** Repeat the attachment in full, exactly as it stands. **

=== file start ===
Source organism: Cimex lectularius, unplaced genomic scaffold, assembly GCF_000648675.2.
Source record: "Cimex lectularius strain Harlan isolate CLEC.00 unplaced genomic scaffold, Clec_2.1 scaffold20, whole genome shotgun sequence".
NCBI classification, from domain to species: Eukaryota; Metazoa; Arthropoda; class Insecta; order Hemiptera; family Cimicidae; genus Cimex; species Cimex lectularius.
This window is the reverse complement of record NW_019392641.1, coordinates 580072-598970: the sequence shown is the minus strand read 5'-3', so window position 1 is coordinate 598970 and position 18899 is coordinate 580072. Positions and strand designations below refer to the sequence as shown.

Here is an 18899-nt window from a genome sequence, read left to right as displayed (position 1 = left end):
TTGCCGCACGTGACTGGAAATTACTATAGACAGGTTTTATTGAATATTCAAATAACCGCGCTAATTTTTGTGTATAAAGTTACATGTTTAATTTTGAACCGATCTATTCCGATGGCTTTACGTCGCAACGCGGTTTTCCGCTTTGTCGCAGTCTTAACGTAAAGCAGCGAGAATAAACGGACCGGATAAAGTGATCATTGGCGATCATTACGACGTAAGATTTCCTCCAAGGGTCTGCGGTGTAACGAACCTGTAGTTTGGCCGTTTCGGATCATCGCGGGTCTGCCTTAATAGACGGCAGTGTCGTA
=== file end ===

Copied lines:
Source organism: Cimex lectularius, unplaced genomic scaffold, assembly GCF_000648675.2.
Source record: "Cimex lectularius strain Harlan isolate CLEC.00 unplaced genomic scaffold, Clec_2.1 scaffold20, whole genome shotgun sequence".
NCBI classification, from domain to species: Eukaryota; Metazoa; Arthropoda; class Insecta; order Hemiptera; family Cimicidae; genus Cimex; species Cimex lectularius.
This window is the reverse complement of record NW_019392641.1, coordinates 580072-598970: the sequence shown is the minus strand read 5'-3', so window position 1 is coordinate 598970 and position 18899 is coordinate 580072. Positions and strand designations below refer to the sequence as shown.

Here is an 18899-nt window from a genome sequence, read left to right as displayed (position 1 = left end):
TTGCCGCACGTGACTGGAAATTACTATAGACAGGTTTTATTGAATATTCAAATAACCGCGCTAATTTTTGTGTATAAAGTTACATGTTTAATTTTGAACCGATCTATTCCGATGGCTTTACGTCGCAACGCGGTTTTCCGCTTTGTCGCAGTCTTAACGTAAAGCAGCGAGAATAAACGGACCGGATAAAGTGATCATTGGCGATCATTACGACGTAAGATTTCCTCCAAGGGTCTGCGGTGTAACGAACCTGTAGTTTGGCCGTTTCGGATCATCGCGGGTCTGCCTTAATAGACGGCAGTGTCGTA